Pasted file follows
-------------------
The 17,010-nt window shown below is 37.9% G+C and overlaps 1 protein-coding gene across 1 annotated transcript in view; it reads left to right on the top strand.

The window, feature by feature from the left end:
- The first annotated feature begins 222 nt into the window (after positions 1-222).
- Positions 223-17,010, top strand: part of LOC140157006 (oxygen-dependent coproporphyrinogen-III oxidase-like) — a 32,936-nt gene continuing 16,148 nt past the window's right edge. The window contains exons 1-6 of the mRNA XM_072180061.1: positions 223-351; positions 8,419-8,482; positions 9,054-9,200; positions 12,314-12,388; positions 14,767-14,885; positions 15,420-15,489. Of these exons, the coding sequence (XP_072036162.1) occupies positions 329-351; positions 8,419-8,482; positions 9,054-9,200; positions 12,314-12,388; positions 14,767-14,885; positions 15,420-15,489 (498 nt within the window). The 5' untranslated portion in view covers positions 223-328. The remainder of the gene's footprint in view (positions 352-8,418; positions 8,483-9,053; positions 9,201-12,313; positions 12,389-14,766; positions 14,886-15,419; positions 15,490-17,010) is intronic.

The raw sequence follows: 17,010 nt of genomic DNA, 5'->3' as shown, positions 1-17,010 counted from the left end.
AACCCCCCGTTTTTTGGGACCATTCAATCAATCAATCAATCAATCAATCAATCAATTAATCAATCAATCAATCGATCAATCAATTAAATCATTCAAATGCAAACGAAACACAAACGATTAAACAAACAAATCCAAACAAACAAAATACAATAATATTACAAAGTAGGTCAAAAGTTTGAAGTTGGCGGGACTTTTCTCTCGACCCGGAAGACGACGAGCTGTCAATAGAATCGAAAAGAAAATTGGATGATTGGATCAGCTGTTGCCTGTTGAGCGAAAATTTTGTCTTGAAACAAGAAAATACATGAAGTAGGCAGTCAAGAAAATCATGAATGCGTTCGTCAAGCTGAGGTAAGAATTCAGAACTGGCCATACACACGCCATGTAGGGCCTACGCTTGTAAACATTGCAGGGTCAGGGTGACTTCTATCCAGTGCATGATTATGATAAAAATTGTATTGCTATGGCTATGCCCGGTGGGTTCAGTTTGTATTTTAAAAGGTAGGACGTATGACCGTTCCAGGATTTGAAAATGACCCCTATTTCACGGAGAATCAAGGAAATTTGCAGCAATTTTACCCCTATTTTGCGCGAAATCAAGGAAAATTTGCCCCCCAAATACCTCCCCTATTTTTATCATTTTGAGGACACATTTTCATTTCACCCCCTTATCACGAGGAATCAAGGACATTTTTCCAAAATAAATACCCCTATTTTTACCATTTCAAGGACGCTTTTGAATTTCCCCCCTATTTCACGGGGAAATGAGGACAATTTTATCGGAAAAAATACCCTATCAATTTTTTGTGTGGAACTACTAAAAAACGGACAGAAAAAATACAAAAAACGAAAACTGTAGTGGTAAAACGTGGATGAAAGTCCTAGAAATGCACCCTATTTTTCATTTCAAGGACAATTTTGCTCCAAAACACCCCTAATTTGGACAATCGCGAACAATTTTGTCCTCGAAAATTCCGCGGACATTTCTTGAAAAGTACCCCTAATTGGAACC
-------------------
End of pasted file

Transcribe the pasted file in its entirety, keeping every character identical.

The 17,010-nt window shown below is 37.9% G+C and overlaps 1 protein-coding gene across 1 annotated transcript in view; it reads left to right on the top strand.

The window, feature by feature from the left end:
- The first annotated feature begins 222 nt into the window (after positions 1-222).
- Positions 223-17,010, top strand: part of LOC140157006 (oxygen-dependent coproporphyrinogen-III oxidase-like) — a 32,936-nt gene continuing 16,148 nt past the window's right edge. The window contains exons 1-6 of the mRNA XM_072180061.1: positions 223-351; positions 8,419-8,482; positions 9,054-9,200; positions 12,314-12,388; positions 14,767-14,885; positions 15,420-15,489. Of these exons, the coding sequence (XP_072036162.1) occupies positions 329-351; positions 8,419-8,482; positions 9,054-9,200; positions 12,314-12,388; positions 14,767-14,885; positions 15,420-15,489 (498 nt within the window). The 5' untranslated portion in view covers positions 223-328. The remainder of the gene's footprint in view (positions 352-8,418; positions 8,483-9,053; positions 9,201-12,313; positions 12,389-14,766; positions 14,886-15,419; positions 15,490-17,010) is intronic.

The raw sequence follows: 17,010 nt of genomic DNA, 5'->3' as shown, positions 1-17,010 counted from the left end.
AACCCCCCGTTTTTTGGGACCATTCAATCAATCAATCAATCAATCAATCAATCAATTAATCAATCAATCAATCGATCAATCAATTAAATCATTCAAATGCAAACGAAACACAAACGATTAAACAAACAAATCCAAACAAACAAAATACAATAATATTACAAAGTAGGTCAAAAGTTTGAAGTTGGCGGGACTTTTCTCTCGACCCGGAAGACGACGAGCTGTCAATAGAATCGAAAAGAAAATTGGATGATTGGATCAGCTGTTGCCTGTTGAGCGAAAATTTTGTCTTGAAACAAGAAAATACATGAAGTAGGCAGTCAAGAAAATCATGAATGCGTTCGTCAAGCTGAGGTAAGAATTCAGAACTGGCCATACACACGCCATGTAGGGCCTACGCTTGTAAACATTGCAGGGTCAGGGTGACTTCTATCCAGTGCATGATTATGATAAAAATTGTATTGCTATGGCTATGCCCGGTGGGTTCAGTTTGTATTTTAAAAGGTAGGACGTATGACCGTTCCAGGATTTGAAAATGACCCCTATTTCACGGAGAATCAAGGAAATTTGCAGCAATTTTACCCCTATTTTGCGCGAAATCAAGGAAAATTTGCCCCCCAAATACCTCCCCTATTTTTATCATTTTGAGGACACATTTTCATTTCACCCCCTTATCACGAGGAATCAAGGACATTTTTCCAAAATAAATACCCCTATTTTTACCATTTCAAGGACGCTTTTGAATTTCCCCCCTATTTCACGGGGAAATGAGGACAATTTTATCGGAAAAAATACCCTATCAATTTTTTGTGTGGAACTACTAAAAAACGGACAGAAAAAATACAAAAAACGAAAACTGTAGTGGTAAAACGTGGATGAAAGTCCTAGAAATGCACCCTATTTTTCATTTCAAGGACAATTTTGCTCCAAAACACCCCTAATTTGGACAATCGCGAACAATTTTGTCCTCGAAAATTCCGCGGACATTTCTTGAAAAGTACCCCTAATTGGAACC